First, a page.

Monday 1 July
Genesis 18.16-33 Psalm 103 [102JB]:1-4, 8-11 Matthew 8.18-22
The desire of the two aspiring disciples to follow Jesus is at one level laudable but once they hear the conditions, we suspect that their response was ‘No thanks!’ In both cases the condition for discipleship is insecurity. The second man’s condition appears somewhat callous but the man wanted to have his bread and eat it. Jesus tells him to leave burial matters for those for whom material things such as money and wealth matter more than spiritual matters. Elsewhere Jesus expresses this choice in the words ‘But strive first for the kingdom of God and his righteousness, and all these things will be given to you as well’ (Mt 6.33 NRSV). This may well explain the fate of Sodom and Gomorrah in the first reading where Abraham engages God in bargaining for the salvation of their inhabitants. Crass though the fate of Sodom and Gomorrah may sound to the modern reader it is worth remembering that God’s final word is forgiveness as the Psalmist tells us, ‘The Lord is compassion and love, slow to anger and rich in mercy.’
Tuesday 2 July
Psalm 26 [25 JB] 2-3, 9-12 Matthew 8.23-27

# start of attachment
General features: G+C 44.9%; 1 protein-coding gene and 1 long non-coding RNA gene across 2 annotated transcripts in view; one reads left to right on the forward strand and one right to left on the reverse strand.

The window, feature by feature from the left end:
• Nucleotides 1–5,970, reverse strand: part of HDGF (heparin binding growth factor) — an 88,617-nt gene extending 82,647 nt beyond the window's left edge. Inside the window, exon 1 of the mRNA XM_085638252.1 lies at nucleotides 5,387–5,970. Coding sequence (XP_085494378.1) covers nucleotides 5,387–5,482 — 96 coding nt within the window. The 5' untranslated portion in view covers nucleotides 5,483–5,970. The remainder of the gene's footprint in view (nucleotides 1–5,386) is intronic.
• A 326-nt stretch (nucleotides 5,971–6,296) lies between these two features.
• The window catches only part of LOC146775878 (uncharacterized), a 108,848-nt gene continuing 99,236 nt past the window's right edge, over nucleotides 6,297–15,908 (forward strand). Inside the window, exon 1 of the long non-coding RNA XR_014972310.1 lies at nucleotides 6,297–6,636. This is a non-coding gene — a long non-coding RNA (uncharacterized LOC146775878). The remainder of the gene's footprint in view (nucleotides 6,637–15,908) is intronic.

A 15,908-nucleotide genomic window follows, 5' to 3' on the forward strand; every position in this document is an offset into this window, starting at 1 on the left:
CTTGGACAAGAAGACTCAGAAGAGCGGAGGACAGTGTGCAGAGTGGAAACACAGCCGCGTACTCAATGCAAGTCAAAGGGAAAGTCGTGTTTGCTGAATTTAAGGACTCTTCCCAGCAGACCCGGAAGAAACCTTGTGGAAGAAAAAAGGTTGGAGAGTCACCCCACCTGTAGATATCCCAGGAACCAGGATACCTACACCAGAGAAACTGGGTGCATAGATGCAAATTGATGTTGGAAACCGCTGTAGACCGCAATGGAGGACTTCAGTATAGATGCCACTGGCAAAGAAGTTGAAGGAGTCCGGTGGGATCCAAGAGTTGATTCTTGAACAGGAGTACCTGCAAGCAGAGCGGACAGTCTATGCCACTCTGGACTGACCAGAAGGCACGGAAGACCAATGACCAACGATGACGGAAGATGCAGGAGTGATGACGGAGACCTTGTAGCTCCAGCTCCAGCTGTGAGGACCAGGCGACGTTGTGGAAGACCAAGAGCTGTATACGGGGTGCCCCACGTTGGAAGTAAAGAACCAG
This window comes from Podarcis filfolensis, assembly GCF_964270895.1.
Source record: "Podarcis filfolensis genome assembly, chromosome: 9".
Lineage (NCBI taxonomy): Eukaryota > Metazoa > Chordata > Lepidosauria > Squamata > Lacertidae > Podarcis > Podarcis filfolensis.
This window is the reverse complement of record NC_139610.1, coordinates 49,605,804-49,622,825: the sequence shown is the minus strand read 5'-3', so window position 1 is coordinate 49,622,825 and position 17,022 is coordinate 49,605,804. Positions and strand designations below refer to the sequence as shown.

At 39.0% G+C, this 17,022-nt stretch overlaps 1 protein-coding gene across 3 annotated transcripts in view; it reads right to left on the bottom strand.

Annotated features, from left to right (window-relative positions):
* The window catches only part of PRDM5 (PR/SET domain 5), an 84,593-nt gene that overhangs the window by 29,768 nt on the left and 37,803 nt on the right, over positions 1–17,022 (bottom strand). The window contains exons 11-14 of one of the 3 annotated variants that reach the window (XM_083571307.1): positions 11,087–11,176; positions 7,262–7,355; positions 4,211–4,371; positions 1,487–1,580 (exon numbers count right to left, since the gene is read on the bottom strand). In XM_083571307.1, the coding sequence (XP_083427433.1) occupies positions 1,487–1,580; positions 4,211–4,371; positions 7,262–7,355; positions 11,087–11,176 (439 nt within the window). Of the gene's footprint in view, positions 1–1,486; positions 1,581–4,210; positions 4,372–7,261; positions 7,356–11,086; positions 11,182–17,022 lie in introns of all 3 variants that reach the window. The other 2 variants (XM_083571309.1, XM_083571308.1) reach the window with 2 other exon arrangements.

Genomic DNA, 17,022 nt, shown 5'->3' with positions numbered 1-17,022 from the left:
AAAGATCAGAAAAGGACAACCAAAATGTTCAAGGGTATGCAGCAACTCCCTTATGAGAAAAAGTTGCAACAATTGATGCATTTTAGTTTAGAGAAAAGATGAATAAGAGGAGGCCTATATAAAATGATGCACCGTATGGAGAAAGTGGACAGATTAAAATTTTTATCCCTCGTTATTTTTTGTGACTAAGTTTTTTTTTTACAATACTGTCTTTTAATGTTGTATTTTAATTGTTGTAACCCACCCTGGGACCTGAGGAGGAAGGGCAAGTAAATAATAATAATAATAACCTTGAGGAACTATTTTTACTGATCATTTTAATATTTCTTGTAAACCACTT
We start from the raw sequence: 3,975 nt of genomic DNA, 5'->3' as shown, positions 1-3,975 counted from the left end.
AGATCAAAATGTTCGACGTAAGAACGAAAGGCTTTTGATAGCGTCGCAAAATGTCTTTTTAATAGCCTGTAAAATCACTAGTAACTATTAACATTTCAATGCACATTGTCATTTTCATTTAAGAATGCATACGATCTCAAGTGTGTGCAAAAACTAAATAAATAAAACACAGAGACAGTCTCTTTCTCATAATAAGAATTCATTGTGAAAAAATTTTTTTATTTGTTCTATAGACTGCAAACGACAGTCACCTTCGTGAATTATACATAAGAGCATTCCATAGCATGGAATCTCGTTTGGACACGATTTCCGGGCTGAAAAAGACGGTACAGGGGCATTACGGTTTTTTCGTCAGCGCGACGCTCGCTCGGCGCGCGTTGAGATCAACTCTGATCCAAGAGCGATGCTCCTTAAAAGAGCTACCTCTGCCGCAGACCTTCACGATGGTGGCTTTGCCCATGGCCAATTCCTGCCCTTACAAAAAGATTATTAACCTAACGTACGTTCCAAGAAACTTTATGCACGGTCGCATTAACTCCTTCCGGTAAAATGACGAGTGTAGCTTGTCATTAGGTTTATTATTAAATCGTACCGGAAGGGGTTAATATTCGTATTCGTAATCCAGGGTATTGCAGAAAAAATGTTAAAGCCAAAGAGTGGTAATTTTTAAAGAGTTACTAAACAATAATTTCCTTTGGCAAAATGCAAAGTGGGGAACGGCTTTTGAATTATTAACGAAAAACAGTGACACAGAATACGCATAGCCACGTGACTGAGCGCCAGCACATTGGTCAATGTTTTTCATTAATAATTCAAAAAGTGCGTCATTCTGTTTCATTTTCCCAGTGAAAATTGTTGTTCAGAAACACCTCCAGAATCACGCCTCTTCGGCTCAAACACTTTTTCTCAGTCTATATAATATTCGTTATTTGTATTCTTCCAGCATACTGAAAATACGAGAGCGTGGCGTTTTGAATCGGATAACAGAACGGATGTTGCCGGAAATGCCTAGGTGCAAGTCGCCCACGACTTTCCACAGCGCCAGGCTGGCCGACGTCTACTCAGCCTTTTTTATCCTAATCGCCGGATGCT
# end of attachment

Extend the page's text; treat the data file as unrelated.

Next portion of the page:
The Hebrew Scriptures and the New Testament both contain rich images to describe the Church, images such as the flock of God, the vineyard of the Lord, the body of Christ to name but a few. Today’s Gospel comes up with another one, the boat which takes the reader right back to Noah’s Ark. The incident described in Matthew’s Gospel can be read on three levels: that of Jesus and his disciples, that of the disciples and evangelists in the early Church and that of today’s disciples. In all three cases the immediate knee-jerk reaction to life’s turbulences is fear: ‘Save us, Lord, we are going down!’ Jesus rebukes the wind as he rebuked the demons. The first reading brings yesterday’s story to its denouement and a very unsavoury one at that but if we are to rescue anything positive out of it, it is that those who trust in God – those ‘who walk the path of perfection’ of the Psalmist – can be sure of rescue in time of trial and tribulation. The phrase translated as ‘walk the path of perfection’ in the Psalm (JB) is better translated as ‘comport oneself with integrity.’